MCHS band marches in Chicago Thanksgiving parade
Just about the entire country had the opportunity to see the Morris Community High School Marching Redskins at their best Thursday morning.
The band had the honor of participating in the McDonald's Thanksgiving Day Parade down State Street in Chicago, broadcast live on WGN – a channel that is part of most cable and satellite packages.
Several of the band kids said they had relatives and family friends from all over watch them march. Senior trumpeter Chris Harri said his Iowa grandparents got to see him march with the band for the first time. It was a good experience being a part of the parade, Chris said.
“It went really great,” he said, “except the fact that we had to get up at four in the morning. It was really cool. A once-in-a-lifetime experience.”
Chris said it was the biggest parade he has ever marched in, and he has been in the band all four years and in middle school before that. It was even fun before the parade started.
Even though the band had more than two hours to wait between check-in time and the parade, they and another band next to them played back-and-forth to each other and even had a bit of a percussion cadence duel.
They began their part in the parade around 9:30 a.m., but the pace was more than a bit faster than other parades in which the band had marched before.
“We felt like we were almost running,” Chris said. “You could hardly call it marching.”
Marching Redskins Director Don Stinson said they were told to keep no more than 20 feet between the band and the float in front of them, and that did mean marching quite faster than planned.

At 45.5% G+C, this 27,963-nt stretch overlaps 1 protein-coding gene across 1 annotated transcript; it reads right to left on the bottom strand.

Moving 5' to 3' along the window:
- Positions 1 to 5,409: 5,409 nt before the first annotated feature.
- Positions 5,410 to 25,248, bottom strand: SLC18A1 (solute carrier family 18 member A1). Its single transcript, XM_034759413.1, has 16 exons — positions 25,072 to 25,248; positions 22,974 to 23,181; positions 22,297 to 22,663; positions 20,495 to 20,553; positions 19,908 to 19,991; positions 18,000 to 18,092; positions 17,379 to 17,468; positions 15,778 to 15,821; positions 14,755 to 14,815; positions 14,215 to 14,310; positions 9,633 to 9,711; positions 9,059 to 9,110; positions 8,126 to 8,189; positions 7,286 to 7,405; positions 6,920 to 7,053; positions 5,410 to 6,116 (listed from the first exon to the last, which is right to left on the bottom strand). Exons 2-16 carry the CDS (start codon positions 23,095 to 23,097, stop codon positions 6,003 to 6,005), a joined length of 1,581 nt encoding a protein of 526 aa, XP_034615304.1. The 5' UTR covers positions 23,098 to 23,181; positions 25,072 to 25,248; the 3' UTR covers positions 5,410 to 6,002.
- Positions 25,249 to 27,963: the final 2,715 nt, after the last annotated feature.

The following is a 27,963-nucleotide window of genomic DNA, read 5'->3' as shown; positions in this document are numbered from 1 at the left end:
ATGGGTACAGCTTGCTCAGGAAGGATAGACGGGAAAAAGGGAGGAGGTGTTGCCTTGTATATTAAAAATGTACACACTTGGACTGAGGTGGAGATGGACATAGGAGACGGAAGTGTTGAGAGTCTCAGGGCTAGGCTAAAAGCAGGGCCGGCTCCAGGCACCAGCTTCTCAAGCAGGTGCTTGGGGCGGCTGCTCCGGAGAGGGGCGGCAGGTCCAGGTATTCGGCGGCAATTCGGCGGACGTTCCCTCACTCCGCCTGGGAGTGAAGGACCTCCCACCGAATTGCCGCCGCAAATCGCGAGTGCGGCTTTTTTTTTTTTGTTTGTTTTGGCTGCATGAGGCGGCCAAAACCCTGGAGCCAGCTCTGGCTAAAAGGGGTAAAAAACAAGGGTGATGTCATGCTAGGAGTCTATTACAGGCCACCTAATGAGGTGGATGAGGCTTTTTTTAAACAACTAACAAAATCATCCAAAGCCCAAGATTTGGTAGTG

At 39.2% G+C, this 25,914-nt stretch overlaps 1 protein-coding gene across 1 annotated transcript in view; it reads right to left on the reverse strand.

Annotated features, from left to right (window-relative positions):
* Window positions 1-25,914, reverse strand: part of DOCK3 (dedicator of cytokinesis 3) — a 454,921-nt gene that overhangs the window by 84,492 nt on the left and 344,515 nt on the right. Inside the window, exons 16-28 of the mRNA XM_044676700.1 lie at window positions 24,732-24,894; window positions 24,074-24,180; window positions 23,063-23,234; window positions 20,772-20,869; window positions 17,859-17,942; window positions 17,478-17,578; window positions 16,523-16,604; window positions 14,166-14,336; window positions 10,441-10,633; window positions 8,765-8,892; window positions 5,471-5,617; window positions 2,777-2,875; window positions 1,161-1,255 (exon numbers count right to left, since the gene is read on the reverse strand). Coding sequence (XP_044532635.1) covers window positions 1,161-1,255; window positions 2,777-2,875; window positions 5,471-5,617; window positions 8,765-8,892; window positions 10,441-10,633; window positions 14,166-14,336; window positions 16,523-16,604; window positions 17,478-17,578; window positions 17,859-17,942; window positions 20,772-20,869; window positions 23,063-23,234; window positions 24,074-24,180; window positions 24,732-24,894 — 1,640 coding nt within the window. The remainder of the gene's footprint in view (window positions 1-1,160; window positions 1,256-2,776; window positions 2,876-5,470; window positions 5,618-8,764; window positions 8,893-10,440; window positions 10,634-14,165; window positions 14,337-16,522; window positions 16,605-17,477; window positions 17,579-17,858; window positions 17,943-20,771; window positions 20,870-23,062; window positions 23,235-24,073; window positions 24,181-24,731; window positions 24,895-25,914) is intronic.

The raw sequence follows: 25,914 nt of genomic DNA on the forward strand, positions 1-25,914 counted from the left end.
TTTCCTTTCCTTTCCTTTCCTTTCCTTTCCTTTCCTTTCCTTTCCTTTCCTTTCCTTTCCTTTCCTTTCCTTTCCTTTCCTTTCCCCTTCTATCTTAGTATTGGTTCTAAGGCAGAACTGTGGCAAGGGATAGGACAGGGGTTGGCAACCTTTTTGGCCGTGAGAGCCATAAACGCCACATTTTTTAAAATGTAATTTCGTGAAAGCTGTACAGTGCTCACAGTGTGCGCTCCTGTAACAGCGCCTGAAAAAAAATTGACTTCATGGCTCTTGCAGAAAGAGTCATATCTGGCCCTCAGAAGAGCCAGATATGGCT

“They wanted us to go pretty fast,” he said. “We had to book it. We could hardly keep up with the float in front of us.”
To add to the experience, Stinson said right before they were on camera, he got too close to the color guard and got smacked in the face with a flag pole. It hurt pretty badly, he said, but he got off lightly compared to some directors he has heard about.
One of his friends was paying too much attention to directing the band during a parade and not enough to where he was going and walked hard into a light post. He broke his nose, Stinson said.
Fortunately, most everything went smoothly Thursday, and the band played to roaring crowds. The Thanksgiving Day Parade is a strong tradition in Chicago, and the mild temperatures brought even more out to watch it. Many of the bands were from Illinois, but Stinson said he also saw high school bands from Tennessee, Washington, D.C., Florida, and Delaware.
It’s one of four nationally-televised Thanksgiving parades in the country, he said, and the second most popular, just behind the Macy’s Thanksgiving Day Parade in New York City.
Between the crowd and the float in front of him, Stinson said some of the band members found it almost impossible to hear the cadence of the drums to keep the beat. Chris said his section could hear the drums, but he heard the flutes had a lot more difficulty.
You couldn’t tell it from the televised performance, though. The approximately 100 members of the band who were able to attend (of a total of 112 members) put on a great show.
The song Stinson arranged for them was “Sleigh Bells.” They had serenaded the neighborhood around the high school with the Christmas song a few weeks beforehand, practicing in the parking lot during class times.
“I thought it was a great experience for the kids,” Stinson said. “They performed very well in front of one of their largest audiences.”
Stinson said the last time the Marching Redskins received that kind of recognition was in 2005, when they marched in the same parade.
To watch the band in the parade, visit http://www.wgntv.com/lifestyle/holiday/thanksgivingparade/ and click on the thumbnail that reads, “Morris Community High School Marching Redskins.”